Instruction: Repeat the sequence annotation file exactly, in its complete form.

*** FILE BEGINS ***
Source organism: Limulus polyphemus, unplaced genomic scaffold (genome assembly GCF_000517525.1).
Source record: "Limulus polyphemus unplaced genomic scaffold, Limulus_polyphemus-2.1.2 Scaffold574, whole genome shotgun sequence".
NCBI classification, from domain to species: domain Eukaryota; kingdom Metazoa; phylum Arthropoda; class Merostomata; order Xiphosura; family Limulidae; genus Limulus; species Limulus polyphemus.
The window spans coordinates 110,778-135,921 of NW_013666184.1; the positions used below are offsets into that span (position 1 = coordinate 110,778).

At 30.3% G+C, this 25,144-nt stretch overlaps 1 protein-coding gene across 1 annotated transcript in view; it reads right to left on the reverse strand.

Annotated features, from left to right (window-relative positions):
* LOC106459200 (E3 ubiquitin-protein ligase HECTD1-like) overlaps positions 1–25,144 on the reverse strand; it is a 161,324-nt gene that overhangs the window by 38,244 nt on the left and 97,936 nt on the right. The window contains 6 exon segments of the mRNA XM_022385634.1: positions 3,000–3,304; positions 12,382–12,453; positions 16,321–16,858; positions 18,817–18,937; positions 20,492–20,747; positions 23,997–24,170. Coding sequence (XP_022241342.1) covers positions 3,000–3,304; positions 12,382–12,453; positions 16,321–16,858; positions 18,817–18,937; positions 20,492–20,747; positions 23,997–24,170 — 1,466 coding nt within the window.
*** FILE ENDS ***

Source organism: Limulus polyphemus, unplaced genomic scaffold (genome assembly GCF_000517525.1).
Source record: "Limulus polyphemus unplaced genomic scaffold, Limulus_polyphemus-2.1.2 Scaffold574, whole genome shotgun sequence".
NCBI classification, from domain to species: domain Eukaryota; kingdom Metazoa; phylum Arthropoda; class Merostomata; order Xiphosura; family Limulidae; genus Limulus; species Limulus polyphemus.
The window spans coordinates 110,778-135,921 of NW_013666184.1; the positions used below are offsets into that span (position 1 = coordinate 110,778).

At 30.3% G+C, this 25,144-nt stretch overlaps 1 protein-coding gene across 1 annotated transcript in view; it reads right to left on the reverse strand.

Annotated features, from left to right (window-relative positions):
* LOC106459200 (E3 ubiquitin-protein ligase HECTD1-like) overlaps positions 1–25,144 on the reverse strand; it is a 161,324-nt gene that overhangs the window by 38,244 nt on the left and 97,936 nt on the right. The window contains 6 exon segments of the mRNA XM_022385634.1: positions 3,000–3,304; positions 12,382–12,453; positions 16,321–16,858; positions 18,817–18,937; positions 20,492–20,747; positions 23,997–24,170. Coding sequence (XP_022241342.1) covers positions 3,000–3,304; positions 12,382–12,453; positions 16,321–16,858; positions 18,817–18,937; positions 20,492–20,747; positions 23,997–24,170 — 1,466 coding nt within the window.